Andy Anderson and his wife, Kris, claim to be safe drivers who have no citations or insurance claims. So the couple was taken aback when their insurance costs for their two automobiles increased by 53%. “There are no other modifications. Excellent driving records. “There are no claims,” Andy told On Your Side. “And then, just like that, boom!” It increased by almost a thousand dollars. And all you do is scratch your head.”
Andy’s policy went from $2,031 to over $3,114 a year for two cars. “As soon as I saw that number $3,000, I thought, ‘Geez, I hope this is a mistake.’” But it wasn’t a mistake. And one of his insured vehicles is a 20-year-old pickup. Turns out, Andy isn’t the only driver with sticker shock.
The U.S. Bureau of Labor Statistics indicates that auto insurance has gone up 17% this past year. So, what’s driving up auto insurance rates? For starters, natural disasters. “Well, it really is a collision of a number of remarkable events, not to mention more extreme weather,” said Mark Hamrick, the senior economic analyst with Bankrate.
Mark tells On Your Side that a number of natural disasters, including hurricanes and wildfires, have damaged countless autos around the country in recent years. And that was more than insurance firms had anticipated. “All of these things are causing more damage to automobiles,” he said. “Think about how a large flood can take out an entire community, and that can take out a whole lot of cars. We’re talking about a flash flood or a fast-rising river.”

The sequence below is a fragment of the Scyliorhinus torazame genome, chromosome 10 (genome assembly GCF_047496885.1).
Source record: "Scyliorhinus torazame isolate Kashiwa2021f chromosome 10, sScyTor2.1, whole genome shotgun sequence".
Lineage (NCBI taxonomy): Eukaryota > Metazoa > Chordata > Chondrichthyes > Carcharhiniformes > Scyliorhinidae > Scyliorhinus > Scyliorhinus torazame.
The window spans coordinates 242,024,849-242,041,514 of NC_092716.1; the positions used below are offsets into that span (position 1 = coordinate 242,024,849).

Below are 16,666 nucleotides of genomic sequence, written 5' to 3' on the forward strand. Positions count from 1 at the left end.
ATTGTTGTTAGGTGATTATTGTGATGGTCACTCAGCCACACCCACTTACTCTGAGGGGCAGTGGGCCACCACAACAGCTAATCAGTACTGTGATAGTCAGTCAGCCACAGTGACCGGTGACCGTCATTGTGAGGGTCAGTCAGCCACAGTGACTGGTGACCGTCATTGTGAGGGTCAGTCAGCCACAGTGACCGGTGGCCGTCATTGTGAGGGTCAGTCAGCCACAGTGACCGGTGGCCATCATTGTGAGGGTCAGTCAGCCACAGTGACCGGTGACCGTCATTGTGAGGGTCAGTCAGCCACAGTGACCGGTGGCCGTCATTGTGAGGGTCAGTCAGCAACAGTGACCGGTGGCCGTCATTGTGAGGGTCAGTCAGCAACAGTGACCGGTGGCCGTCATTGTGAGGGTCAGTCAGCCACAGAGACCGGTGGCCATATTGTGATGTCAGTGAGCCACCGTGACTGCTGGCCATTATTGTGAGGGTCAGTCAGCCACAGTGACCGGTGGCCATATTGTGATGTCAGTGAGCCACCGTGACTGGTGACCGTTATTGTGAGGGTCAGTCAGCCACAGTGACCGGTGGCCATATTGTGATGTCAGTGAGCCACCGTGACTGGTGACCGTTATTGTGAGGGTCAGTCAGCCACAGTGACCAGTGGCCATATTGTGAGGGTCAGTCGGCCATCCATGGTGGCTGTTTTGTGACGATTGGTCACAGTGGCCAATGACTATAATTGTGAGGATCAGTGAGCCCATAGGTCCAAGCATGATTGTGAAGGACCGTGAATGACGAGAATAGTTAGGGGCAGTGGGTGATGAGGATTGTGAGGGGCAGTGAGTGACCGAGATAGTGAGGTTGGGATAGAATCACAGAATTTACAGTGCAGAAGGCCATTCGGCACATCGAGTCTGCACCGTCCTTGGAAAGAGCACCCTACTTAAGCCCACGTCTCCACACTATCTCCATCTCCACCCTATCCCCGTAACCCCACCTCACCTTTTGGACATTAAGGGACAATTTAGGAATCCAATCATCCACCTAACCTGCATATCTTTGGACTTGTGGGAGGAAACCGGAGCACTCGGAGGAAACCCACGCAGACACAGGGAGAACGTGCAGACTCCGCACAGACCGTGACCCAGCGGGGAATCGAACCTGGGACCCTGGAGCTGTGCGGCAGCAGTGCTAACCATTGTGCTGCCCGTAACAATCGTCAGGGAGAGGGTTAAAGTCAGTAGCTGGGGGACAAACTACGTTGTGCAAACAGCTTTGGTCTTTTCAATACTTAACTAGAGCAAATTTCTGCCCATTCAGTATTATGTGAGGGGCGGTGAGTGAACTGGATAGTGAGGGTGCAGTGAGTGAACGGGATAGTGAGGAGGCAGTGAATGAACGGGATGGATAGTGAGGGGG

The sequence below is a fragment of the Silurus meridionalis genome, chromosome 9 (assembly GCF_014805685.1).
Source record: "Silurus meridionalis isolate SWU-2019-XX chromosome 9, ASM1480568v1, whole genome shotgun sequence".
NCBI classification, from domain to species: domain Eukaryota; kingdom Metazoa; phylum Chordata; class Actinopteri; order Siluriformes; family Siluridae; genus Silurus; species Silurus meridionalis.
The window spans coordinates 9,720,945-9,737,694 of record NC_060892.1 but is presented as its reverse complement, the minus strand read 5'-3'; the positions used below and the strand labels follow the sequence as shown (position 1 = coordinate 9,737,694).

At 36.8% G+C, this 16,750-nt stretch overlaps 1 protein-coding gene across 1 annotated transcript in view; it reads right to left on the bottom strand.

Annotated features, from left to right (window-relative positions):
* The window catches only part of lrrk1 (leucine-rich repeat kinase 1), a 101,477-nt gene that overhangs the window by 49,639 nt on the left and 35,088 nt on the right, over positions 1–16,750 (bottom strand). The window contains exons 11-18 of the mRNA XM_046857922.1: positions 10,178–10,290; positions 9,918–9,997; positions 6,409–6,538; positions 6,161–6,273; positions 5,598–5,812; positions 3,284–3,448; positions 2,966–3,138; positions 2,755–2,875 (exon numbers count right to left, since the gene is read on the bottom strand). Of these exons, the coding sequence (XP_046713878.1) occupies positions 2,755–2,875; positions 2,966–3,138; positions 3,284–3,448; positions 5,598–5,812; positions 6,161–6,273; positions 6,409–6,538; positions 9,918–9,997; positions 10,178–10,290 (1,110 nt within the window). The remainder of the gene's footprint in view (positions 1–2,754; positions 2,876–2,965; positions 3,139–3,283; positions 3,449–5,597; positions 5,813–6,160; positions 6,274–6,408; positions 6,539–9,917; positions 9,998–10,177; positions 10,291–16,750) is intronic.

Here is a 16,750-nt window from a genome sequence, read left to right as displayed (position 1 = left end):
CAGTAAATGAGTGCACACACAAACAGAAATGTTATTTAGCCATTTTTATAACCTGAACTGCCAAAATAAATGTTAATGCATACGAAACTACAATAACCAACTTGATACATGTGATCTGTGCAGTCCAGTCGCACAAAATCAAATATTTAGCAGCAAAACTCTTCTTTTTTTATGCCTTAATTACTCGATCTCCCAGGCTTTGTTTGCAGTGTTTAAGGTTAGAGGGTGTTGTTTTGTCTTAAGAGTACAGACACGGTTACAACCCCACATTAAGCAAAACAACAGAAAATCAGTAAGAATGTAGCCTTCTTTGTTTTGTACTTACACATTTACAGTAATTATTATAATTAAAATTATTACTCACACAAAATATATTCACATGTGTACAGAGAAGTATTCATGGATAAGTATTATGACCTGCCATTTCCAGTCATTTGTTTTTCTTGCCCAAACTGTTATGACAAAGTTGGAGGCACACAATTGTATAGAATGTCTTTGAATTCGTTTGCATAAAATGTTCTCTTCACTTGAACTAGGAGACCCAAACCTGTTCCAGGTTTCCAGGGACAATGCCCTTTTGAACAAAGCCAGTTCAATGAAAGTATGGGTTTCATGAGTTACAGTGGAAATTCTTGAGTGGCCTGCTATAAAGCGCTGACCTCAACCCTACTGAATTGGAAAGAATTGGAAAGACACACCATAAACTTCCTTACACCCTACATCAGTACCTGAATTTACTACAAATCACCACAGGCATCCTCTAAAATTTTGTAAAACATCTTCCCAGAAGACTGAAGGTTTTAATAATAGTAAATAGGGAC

In addition to natural disasters, vehicles are just more expensive to repair, and insurance companies are passing those costs on through higher rates. Mark said, “Think about how, for example, a rearview mirror that has a camera in it or some other sophisticated electronics cost a lot more to replace.”
Finally, when COVID-19 hit, more people worked from home, which meant less cars on the road, which was a positive thing. Fewer cars resulted in fewer collisions, which resulted in fewer claims. Those workers are now back on the road, and their driving habits appear to have deteriorated. “It’s quite palpable how more dangerous drivers are behaving around here, and anecdotally, I hear that from family and friends elsewhere.”
However, drivers like Andy believe it is not adequate. Driving without any citations or claims should result in benefits such as decreased insurance prices. Instead, insurance premiums are rising. Andy claims that during his most recent call with his insurance carrier, he was told: “I’ve checked everything out. No records and no claims. But it is what it is. This is a general increase,” he remembers the insurance representative telling him.
Check to see whether you’re paying too much for auto insurance. Every year, consumers should shop around and see what other companies charge. Also, make certain that you are not paying for anything that you do not require. Finally, consider raising your out-of-pocket maximum. Lower rates are associated with a bigger deductible.
On Your Side also contacted the Arizona Department of Insurance about the increase in auto insurance prices. We asked if they were aware of any proposed vehicle rate increases by insurance firms and if the agency was required to approve such increases. The agency responded as follows: